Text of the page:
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Blossom Capital becomes Europe’s biggest Series A investor

Crypto is on the menu for Checkout.com-backer Blossom this year

By Amy Lewin

Alex Lim, Ophelia Brown and Imran Ghory, Blossom partners

When Ophelia Brown started her VC firm, Blossom Capital, she was writing $8m cheques into startups at Series A. 

Now, just four years later, she’s writing cheques of $20-25m at Series A — and that means she’s had to raise a much, much bigger fund. 

Blossom, which is today announcing the raise of its third fund, of $432m, has become the largest investor focused solely on Series A in Europe. Since 2018, Brown has backed some standout European companies — including Checkout.com, Europe’s second-most valuable startup — and raised close to $1bn. She’s also lost three partners (Candice Lo, Louise Samet and Carmen Alfonso Rico) and recently gained a new one: Alex Lim, previously a partner at IVP in San Francisco where he invested in Hopin, UiPath and Discord.

What’s she got up her sleeves next? 

Alex Lim, managing partner at Blossom
Alex Lim, managing partner at Blossom

The pitch

Brown’s pitch has always been that there’s a big opportunity in Europe, especially at Series A — and that US investors better pay attention. 70% of Blossom’s LPs in the latest fund are based in the US, including “three of the world’s largest endowments” (she isn’t allowed to name names). 

It helps that Blossom has been doing pretty well, with portfolio companies like Checkout.com seeing huge jumps in valuation. “We’re in the top 1% of venture funds globally in terms of performance measured by paper gains,” says Brown. 

Aside from the cheque sizes, Blossom doesn’t plan to change much with how it runs this fund — the team will still aim to write just five or six cheques per year, and stay fairly hands-on with portfolio companies. 

“The opportunity is just so huge — across fintech, consumer [and] Web3″

They will be getting deeper into crypto, however, following on from their investment into MoonPay, a startup building payments infrastructure for crypto which is already valued at $3.4bn. 

“I bought my first bitcoin in 2012,” says Brown, who says she’s always wanted to take Blossom in this direction but didn’t have the “back office set-up” required before, and didn’t think the market timing was quite right. 

Now, she thinks we’re sitting at the right point on the “adoption curve”, with several of Blossom’s portfolio companies also moving in this direction (Checkout.com, for example, provides payment solutions for crypto companies).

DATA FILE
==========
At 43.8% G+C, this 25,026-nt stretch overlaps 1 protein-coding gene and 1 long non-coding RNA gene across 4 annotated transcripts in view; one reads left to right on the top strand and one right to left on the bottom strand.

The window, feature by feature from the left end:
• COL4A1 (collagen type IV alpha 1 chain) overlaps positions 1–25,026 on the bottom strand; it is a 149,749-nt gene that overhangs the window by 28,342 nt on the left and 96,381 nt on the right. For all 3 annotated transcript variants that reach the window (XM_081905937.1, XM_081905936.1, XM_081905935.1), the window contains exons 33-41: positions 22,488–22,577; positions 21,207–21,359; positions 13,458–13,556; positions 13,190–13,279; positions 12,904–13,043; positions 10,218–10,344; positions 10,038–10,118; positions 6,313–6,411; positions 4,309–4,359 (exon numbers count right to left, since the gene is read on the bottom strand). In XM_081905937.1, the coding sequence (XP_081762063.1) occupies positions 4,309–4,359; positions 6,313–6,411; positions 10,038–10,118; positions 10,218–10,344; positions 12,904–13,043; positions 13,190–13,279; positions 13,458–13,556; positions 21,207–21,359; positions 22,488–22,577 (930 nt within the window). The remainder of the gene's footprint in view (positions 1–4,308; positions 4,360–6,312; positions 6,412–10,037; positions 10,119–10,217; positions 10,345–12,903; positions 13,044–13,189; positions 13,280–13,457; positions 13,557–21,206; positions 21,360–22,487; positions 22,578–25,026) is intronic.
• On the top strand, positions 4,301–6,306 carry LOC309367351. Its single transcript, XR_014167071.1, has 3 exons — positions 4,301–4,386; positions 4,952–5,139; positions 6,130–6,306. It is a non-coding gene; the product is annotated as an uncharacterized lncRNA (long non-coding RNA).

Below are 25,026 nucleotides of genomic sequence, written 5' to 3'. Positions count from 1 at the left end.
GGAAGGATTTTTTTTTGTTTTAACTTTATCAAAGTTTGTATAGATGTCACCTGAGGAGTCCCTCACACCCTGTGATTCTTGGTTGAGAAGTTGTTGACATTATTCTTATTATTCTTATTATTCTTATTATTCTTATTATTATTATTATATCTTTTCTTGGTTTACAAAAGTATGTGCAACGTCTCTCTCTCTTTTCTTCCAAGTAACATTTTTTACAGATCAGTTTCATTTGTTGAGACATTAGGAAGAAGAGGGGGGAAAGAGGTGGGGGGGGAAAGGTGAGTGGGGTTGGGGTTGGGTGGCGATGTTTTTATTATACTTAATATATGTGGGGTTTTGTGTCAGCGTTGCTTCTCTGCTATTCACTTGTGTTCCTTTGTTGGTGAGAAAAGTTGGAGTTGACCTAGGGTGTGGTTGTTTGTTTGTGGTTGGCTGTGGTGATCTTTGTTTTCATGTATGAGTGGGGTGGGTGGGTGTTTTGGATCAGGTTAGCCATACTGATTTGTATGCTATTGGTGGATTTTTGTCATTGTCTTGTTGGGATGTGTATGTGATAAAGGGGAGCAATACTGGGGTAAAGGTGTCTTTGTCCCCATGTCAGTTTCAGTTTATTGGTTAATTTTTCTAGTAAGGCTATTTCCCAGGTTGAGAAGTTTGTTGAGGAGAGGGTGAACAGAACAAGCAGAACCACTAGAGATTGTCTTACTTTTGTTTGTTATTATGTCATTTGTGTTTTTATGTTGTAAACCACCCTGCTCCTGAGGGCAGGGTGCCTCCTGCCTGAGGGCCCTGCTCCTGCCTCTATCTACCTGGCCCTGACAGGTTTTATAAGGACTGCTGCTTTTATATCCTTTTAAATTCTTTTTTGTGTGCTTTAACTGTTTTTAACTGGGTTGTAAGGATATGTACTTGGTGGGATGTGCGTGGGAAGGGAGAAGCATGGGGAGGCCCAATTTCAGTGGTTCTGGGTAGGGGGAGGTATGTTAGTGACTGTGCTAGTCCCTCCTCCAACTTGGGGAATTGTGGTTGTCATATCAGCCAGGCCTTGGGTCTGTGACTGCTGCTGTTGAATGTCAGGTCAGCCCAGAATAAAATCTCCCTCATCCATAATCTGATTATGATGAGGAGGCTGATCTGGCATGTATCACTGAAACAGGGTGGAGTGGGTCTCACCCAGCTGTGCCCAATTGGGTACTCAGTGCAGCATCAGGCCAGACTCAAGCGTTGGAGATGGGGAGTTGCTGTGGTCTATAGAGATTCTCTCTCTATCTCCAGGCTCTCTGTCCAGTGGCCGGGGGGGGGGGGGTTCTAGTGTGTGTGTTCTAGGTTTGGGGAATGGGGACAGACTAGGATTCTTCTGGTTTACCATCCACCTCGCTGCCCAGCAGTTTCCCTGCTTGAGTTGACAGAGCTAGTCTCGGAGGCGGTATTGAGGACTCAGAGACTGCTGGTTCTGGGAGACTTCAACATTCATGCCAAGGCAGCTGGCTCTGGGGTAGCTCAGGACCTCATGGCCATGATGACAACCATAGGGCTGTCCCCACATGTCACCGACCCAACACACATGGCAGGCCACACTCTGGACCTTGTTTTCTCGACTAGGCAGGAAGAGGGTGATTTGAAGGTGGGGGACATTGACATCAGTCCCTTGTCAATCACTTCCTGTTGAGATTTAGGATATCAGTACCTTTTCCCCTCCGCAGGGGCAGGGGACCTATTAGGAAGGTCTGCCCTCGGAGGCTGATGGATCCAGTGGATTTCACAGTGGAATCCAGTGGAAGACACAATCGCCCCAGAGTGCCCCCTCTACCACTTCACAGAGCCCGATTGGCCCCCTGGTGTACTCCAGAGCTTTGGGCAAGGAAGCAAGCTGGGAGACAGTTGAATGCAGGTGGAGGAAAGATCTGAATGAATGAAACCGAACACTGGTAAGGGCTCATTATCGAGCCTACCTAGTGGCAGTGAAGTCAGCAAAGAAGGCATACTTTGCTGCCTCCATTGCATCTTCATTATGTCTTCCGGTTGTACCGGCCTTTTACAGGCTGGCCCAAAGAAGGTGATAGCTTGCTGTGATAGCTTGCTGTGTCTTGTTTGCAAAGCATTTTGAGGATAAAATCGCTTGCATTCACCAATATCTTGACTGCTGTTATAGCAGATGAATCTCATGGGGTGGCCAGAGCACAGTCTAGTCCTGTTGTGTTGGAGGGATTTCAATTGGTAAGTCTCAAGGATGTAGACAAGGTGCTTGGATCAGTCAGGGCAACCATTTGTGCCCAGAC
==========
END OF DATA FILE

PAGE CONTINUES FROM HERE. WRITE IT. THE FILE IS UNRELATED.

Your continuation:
“The opportunity is just so huge — across fintech, consumer, Web3…” adds Brown, who plans to hire a new investment partner (to join her, Lim and their third partner, Imran Ghory) to focus solely on crypto.

Still, despite all the hype around Blossom’s focus areas — financial services, developer tooling, open source and enterprise SaaS — Brown and Lim say they’re not getting rushed into deals. 

“We’re either doing something very right or very wrong”

“We hear it’s really competitive and that deals are being done quickly, but when we look at the companies we’ve invested in, none have really been competitive,” says Lim. “We’ve been fortunate to avoid the hype-y super competitive processes — I don’t think those are the best from a returns perspective.” 

“We’re either doing something very right or very wrong,” adds Brown. 

Blossom tends to get to know startups for, on average, eight months before investing, she says. “That’s the great thing about focusing on Series A — we can get to know them early in their journey, can see their execution pattern and get to know the team.” 

Midnight messages

Brown is known as a fairly hands-on — or intense, depending on your perspective — investor. 

“Ophelia is a machine,” Chaz Englander, cofounder of “stuff” rental platform Fat Llama, told Sifted back in 2020. “She’s just so bullish, but also the kind of person who’ll casually send me a WhatsApp in the middle of the night — and then four hours later text me to say, ‘Did you read my message?’”

Brown’s still a big WhatsApper, by the sounds of things. “We have WhatsApp groups with all of our teams,” she says. “But I’m not sure how many midnight messages get sent.” 

“Quite a lot,” adds Lim. 

“There are so many questions about what goes into building a world-class team. At its core, that’s what will determine a company’s success”

The team also likes to meet their founders in-person — and hasn’t let Covid slow them down. Last week they were in Paris working on go-to-market strategy, hiring and product with one founder, and discussing US expansion and scaling up sales with another. This week they’re off to Berlin. 

In March last year, Blossom hired Kim Goddard as a talent partner, formerly a recruiter for Atlassian, Bain and Nubank. “Founders speak to him a huge amount,” says Lim. “He’s teaching them how to hire, recruit and fill the funnel — critical skills for companies at Series A going to Series B.”

“He’s also helping them navigate remote, compensation, year-end reviews… there are so many questions about what goes into building a world-class team,” adds Brown. “At its core, that’s what will determine a company’s success.”

Amy Lewin is Sifted’s deputy editor. She covers VC, foodtech and diversity in tech, and tweets from @amyrlewin

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